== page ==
Laos

Asia

Country

Laos is located in South East Asia and is about the size of Victoria which is equivalent to 91,000 miles or 240,000 kilometres. It takes approximately 6 hours to get to Laos from Australia, if you traveled by plane. Laos is also one of the few landlocked countries in Asia which means it is surrounded by other countries and has no coastline. It has a mountainous terrain with many rivers. The biggest river is the Mekong River and actually forms the entire border between Laos and Thailand. Its capital is Vientiane.
Big image

Geography

Laos has a tropical climate with high temperature and humidity levels. Laos have their rainy season from May to November.


People

Population

Laos's current population is 6 533 008 with 3 261 180 males (49.9%) and 3 271 912 females (50.1%). So far this year there have also been 132 678 births.

Religion

Their main religion is Theravada Buddhism although animist beliefs are also common usually in mountainous areas. An animist belief is a belief in a supernatural power that organises and animates the material word.

Customs & Beliefs

Laos have many different customs and beliefs to Australia and here are some of them.

  1. In Laos there is a saying that your head is high and your feet are low because in Laos if your feet are used for anything but walking and playing sport it is considered rude even if you stepped over someone sitting on the floor.
  2. Monks are respected in Laos and women shouldn't touch a monk or their robe.
  3. Kissing, hugging and holding hands in public is impolite as it is believed that it should be done privately.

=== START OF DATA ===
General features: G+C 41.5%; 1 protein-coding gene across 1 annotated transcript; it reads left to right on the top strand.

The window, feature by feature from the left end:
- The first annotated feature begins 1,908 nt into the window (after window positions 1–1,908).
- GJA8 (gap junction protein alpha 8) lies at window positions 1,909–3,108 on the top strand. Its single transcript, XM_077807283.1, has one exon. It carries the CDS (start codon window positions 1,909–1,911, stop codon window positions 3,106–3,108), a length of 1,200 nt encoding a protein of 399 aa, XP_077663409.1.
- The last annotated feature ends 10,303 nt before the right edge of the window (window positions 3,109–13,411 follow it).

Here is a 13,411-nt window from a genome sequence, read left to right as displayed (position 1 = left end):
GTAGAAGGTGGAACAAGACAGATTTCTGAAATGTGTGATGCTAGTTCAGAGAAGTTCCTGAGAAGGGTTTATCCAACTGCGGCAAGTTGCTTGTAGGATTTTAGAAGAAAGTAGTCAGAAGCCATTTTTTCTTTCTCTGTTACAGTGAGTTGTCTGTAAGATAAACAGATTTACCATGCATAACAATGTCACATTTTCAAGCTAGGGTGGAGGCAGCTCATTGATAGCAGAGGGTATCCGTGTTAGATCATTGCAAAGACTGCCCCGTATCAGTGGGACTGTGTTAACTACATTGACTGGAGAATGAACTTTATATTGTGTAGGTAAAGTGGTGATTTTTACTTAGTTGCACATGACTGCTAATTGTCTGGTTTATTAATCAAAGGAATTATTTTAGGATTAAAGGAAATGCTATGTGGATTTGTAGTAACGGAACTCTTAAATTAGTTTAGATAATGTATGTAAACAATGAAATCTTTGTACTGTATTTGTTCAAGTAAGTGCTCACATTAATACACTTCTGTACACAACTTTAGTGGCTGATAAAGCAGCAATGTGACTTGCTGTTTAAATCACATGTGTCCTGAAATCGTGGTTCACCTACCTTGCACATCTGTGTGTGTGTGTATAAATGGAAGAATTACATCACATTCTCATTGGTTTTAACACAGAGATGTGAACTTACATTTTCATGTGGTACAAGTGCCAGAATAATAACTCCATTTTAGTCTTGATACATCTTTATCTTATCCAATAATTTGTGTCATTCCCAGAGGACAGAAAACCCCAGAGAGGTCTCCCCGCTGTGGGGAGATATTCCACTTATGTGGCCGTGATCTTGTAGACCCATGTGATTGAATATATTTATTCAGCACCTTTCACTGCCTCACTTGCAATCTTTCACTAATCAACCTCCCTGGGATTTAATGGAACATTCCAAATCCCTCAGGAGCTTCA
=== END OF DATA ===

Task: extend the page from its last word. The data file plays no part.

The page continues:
4. The use of drugs is illegal and the consequences could be serve.
  5. Temples in Laos are considered holy and you must be dressed appropriately if you go inside. Your shoulders and knees should be covered as well as everything in between. Women who wear a traditional sihn (long skirt) in the streets or in a temple will find the gesture appreciated.
  6. In Laos you should also stay calm and prevent raising you voice when something goes wrong.
  7. When swimming women must wear a T- shirt and covering them from mid-thigh to shoulders, shorts are fine for men.


Language

Their language is Lao although French, English and other languages are also spoken.






History Highlights

Laos originated from the ancient Lao kingdom of Lan Xang in the 14th century. For three hundred years this kingdom included parts of Cambodia and Thailand as we know it now. It also included all of what we know about Laos. Laos came under the control of Siam (now Thailand) from the late 18th century and in the late 19th century were under control of France. Communist forces ended the monarchy in Laos in 1975 which made them similar to Vietnam and the Soviet Union and were more isolated to the Western World. Laos has relaxed this policy concerning the Western World since the collapse of the Soviet Union in 1991 although it remains poor and still relies on donations from international countries. It became a member of ASEAN (Association of South East Asian Nations) in 1997. Laos is one of the few remaining communist countries.